How much debt do you have and how much is it costing you?

Once you’ve assured a solid financial foundation, you should weigh the specifics of your student debt balance.

In the U.S., the average bachelor's degree recipient graduates with more than $29,000 in debt. That number rises to $53,920 for master’s degrees in general, and it shoots to $132,740 for law school and a whopping $191,920 for medical school, according to the National Center for Education Statistics.

Interest rates on student debt vary, too. Rates on federally backed debt for undergraduate degrees are the lowest, and can range from 2.75% to 5.5%, depending on what year you took them out. Graduate school debt carries interest between 5.3% and 6.8%, and PLUS loans can run as high as 8%. Private loan interest rates are generally higher, often hitting double digits.

Where your debt falls within those ranges will help determine the best option for you. A couple percentage points difference in your interest rate adds up to big bucks over a period of years. For example, at 3%, a loan total of $29,000 will cost you $4,860 in interest over 10 years, while a loan balance of $246,000 would cost $39,050.

But at 5%, the amount you’re spending on interest increases to $7,900 on the smaller balance and a $67,100 on the larger one.

Put simply: If your interest rate is low, then there’s less harm in paying the minimum on your student debt while pushing more money toward your down payment fund. But the more you owe and the higher your interest rate, the better off you are paying down the balance ahead of schedule, even if it means it will take you longer to save a down payment.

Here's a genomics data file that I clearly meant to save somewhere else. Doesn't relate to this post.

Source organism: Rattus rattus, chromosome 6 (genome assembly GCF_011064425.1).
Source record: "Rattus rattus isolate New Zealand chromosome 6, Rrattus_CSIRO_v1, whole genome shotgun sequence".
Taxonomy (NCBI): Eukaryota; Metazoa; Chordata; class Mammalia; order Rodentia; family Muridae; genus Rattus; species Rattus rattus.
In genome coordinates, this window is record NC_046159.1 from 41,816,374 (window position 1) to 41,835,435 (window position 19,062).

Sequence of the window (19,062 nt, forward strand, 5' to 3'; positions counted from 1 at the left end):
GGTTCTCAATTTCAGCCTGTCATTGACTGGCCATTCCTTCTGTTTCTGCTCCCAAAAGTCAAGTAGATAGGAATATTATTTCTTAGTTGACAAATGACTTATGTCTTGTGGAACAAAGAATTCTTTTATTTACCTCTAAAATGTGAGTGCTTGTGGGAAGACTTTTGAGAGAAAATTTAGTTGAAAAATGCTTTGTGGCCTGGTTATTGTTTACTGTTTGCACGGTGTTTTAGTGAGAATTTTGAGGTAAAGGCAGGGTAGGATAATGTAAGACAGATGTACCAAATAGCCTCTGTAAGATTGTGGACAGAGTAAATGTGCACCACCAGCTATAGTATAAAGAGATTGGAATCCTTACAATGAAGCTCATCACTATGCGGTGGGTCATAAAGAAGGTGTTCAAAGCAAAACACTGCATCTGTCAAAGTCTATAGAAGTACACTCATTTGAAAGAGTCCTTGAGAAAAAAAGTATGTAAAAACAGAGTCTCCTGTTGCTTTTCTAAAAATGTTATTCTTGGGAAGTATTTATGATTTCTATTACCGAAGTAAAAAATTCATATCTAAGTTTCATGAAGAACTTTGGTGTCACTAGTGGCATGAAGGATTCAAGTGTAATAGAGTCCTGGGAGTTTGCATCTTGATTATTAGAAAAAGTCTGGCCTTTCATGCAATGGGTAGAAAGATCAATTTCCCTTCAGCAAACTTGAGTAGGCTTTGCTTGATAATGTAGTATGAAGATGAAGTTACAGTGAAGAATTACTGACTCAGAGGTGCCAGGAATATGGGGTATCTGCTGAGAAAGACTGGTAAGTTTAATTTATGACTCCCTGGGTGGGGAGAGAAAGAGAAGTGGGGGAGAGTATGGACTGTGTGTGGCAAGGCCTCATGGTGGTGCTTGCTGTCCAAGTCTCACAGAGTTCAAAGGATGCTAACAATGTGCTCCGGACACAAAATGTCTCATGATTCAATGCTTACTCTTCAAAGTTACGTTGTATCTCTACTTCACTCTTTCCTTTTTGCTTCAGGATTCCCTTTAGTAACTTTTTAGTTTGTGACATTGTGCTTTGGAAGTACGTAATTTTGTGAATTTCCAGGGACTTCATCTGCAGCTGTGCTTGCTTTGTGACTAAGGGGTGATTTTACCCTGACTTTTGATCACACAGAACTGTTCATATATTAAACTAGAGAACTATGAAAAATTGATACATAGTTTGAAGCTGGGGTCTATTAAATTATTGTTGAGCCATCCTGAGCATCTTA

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Can you afford a home?

A faster student debt repayment plan means you’ll pay less interest, but it also may actually be what you need to do to qualify for a home mortgage.

If your student loan balance is large in comparison to your salary, your debt-to-income ratio may be too high for you to qualify for a mortgage at all, even if you’ve spent years saving for a down payment. In that case, a lender will make this decision for you: you won’t be able to buy a home without paying down your student loans, Sullivan points out.

Mortgage lenders typically prefer borrowers with a debt-to-income ratio of 36% or less. You may be approved if your ratio is higher, but likely with a higher mortgage interest rate. (To calculate your ratio, use Money’s debt-to-income ratio calculator.)

Keep in mind that when you buy a home, you’ll have more freedom than you do as a renter, but you’ll also be taking a bigger risk. When you own a place, you’re on the hook for insurance, taxes, utilities, and what can seem like endless expenses for maintenance. That can include everything from cleaning gutters to putting on a new roof. Given your other time commitments and expenses, including your student loan payments, can you afford to buy a place and take good care of it?

“A house is a big thing and that shouldn’t be taken lightly,” says Logan Murray, a financial planner in Tempe, Arizona. But, he adds, “You still don’t need to let student loans run your life.”

This story was originally reported and published in 2021. It was republished with updated figures on student debt and down payments.